Navigating GST Implications in Presale Home Assignments

The real estate market is ever-evolving, and understanding the financial implications of your investment is key. A significant aspect that often puzzles buyers and sellers is the application of GST on presale home assignments. Let's delve into what this means for you.

What is a Presale Assignment?

A presale assignment occurs when the original buyer (assignor) of a property under construction sells their purchase contract to a new buyer (assignee) before the completion of the property. This is common in markets with rapidly developing new housing projects like Greater Vancouver.

GST Implications:

As per the Federal Budget 2022, GST is now applicable on all assignment sales of new or substantially renovated housing. This marks a departure from previous assumptions where GST could be circumvented if the property was intended as a principal residence.

According to the British Columbia Real Estate Association, Section 5.18 of the BCREA Assignment of Contract of Purchase and Sale New Development standard form states that “The Assignment Amount is inclusive of any GST payable for the Assignment Agreement and the Assignor shall remit any GST payable.”  Importantly, the Assignor will be required to pay GST on the Assignment Amount (commonly called the lift).  

Impact on Assignors (seller):

For assignors, this change means that GST is now a factor in the financial calculations when selling their interest in a property. It's important to account for this additional cost in the sale price, as it can impact the overall return on investment.

Impact on Assignees (buyer):

Assignees must be prepared to pay GST on the purchase price of the assignment. This additional cost can affect affordability and should be factored into the budget when considering a presale assignment purchase.


To illustrate this, let us consider how this would work for a residential pre-sale, with an original purchase price of $500,000 and an assignment purchase price of $600,000, between a Developer (who is likely a GST registrant) and an Assignor and Buyer (who are not GST registrants).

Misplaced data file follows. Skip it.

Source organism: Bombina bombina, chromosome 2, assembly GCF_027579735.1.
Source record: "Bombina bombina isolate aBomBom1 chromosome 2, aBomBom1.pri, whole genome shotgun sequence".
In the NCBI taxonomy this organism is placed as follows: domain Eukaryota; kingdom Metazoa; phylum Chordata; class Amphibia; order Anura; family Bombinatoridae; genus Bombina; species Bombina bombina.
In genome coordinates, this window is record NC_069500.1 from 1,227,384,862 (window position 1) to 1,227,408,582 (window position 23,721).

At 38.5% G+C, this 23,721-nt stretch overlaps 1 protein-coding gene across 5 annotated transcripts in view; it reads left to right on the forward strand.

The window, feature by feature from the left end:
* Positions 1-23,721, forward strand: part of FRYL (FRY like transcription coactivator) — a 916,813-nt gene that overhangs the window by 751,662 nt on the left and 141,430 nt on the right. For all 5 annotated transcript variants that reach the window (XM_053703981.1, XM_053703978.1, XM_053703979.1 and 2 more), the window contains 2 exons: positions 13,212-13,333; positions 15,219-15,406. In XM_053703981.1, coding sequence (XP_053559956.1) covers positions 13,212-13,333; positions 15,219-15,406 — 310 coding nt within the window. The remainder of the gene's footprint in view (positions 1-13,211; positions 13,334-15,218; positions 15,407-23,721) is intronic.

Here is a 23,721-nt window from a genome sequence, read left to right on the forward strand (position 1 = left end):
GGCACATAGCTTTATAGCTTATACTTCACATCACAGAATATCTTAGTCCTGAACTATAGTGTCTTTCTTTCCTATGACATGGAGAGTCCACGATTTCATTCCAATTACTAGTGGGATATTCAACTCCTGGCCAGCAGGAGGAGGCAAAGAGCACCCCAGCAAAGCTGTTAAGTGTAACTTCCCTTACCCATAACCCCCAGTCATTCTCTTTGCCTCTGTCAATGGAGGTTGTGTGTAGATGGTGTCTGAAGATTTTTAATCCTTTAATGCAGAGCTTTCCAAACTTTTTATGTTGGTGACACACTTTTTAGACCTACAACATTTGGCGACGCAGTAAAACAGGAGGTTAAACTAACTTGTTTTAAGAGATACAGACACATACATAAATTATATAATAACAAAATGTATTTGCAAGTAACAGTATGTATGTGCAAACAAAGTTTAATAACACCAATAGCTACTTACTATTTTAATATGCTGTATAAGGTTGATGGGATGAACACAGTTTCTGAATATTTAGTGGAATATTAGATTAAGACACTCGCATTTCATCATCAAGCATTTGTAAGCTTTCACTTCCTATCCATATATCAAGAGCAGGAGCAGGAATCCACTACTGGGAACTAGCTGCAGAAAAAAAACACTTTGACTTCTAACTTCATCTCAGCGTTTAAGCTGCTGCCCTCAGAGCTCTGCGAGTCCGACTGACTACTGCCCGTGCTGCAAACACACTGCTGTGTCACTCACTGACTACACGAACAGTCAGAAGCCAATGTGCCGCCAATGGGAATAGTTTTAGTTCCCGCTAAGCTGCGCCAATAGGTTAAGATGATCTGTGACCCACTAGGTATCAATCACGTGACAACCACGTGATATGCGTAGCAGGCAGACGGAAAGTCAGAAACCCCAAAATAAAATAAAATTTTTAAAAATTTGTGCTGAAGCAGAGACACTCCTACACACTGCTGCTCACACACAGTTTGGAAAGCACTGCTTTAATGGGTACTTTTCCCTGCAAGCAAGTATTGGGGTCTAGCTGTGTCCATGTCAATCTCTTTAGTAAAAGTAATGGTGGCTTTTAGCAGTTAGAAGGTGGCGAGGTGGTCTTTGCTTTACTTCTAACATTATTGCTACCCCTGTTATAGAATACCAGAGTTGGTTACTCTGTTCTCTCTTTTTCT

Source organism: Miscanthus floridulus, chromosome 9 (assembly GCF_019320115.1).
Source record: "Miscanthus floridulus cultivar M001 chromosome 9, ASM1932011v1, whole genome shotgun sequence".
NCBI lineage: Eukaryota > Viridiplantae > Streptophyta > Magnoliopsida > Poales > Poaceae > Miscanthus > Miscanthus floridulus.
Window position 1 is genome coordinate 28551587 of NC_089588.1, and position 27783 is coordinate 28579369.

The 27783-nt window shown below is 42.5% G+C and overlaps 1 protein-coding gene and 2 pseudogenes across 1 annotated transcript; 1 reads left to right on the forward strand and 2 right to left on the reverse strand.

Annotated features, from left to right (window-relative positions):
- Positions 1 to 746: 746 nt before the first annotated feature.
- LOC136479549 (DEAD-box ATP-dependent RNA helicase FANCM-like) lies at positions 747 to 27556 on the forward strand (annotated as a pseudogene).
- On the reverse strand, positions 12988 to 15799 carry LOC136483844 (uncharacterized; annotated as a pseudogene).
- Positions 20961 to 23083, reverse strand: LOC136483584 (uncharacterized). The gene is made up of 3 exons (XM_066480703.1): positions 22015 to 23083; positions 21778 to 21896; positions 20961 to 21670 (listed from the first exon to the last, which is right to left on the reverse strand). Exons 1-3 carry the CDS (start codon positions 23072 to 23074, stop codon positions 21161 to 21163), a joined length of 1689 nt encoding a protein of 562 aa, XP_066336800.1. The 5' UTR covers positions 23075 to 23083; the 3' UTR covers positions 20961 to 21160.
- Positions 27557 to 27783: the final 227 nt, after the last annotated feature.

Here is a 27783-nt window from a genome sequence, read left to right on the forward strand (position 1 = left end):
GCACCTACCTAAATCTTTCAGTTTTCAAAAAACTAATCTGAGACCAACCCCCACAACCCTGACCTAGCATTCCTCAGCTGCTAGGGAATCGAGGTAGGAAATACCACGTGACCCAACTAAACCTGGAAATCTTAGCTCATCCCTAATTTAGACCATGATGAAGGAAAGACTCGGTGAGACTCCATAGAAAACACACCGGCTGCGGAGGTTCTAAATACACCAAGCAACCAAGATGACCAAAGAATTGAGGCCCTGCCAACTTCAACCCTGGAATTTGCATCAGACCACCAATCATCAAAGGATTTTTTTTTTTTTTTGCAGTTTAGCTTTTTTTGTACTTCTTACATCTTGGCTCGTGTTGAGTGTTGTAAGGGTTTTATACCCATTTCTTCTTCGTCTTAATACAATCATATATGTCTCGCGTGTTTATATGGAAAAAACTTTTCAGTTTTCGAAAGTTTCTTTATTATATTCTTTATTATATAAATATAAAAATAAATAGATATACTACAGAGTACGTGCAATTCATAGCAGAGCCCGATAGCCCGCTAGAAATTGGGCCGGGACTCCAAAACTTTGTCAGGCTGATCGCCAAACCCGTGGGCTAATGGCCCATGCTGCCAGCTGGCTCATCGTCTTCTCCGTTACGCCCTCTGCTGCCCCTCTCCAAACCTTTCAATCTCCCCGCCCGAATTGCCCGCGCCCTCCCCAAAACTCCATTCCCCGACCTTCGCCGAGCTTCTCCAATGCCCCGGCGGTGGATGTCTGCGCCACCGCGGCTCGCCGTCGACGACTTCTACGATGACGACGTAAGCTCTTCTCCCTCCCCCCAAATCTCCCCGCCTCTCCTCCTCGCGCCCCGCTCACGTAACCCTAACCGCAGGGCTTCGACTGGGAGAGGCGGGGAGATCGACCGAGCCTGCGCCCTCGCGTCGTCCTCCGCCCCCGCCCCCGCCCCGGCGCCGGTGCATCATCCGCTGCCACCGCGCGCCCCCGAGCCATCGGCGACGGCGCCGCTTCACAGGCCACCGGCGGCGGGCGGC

For the Buyer/Assignee, they would pay: 

  1. Original Purchase Price: $500,000, plus 
  1. GST on Purchase Price: $25,000, plus 
  1. Assignment Amount (lift): $100,000  

For the Seller/Assignor, they would receive: 

  1. Assignment Amount (lift/gains/profit): $100,000, less: 
  1. Brokerage/Realtor Commission, as applicable; and 
  1.  GST on Assignment Amount/lift and 
  1.  Income Tax on Assignment Amount/lift 
The result is that the Assignor is netting less than the amount of the profit in the assignment.  

Advice for Buyers and Sellers:

Consult a Tax Expert: Given the complexities, it's wise to seek advice from a tax professional to understand the specific implications of your situation.

Budget Accordingly: Ensure that all potential costs, including GST, are accounted for in your financial planning. Consult a real estate agent with knowledge and experience in assignments.

Stay Informed: Real estate regulations can change. Staying updated on the latest laws and their implications is key to successful real estate transactions. Seek help from a real estate expert.


Navigating the GST implications in presale home assignments can be challenging, but it can be a smooth process with the right knowledge and preparation. More importantly, if you are not an industry expert, consult someone who is and has connections to help you make the most informed decision. At the end of the day, the amount of money you pay your advisors, realtor, or accountant will be far less than what a mistake will cost you in a real estate transaction. 

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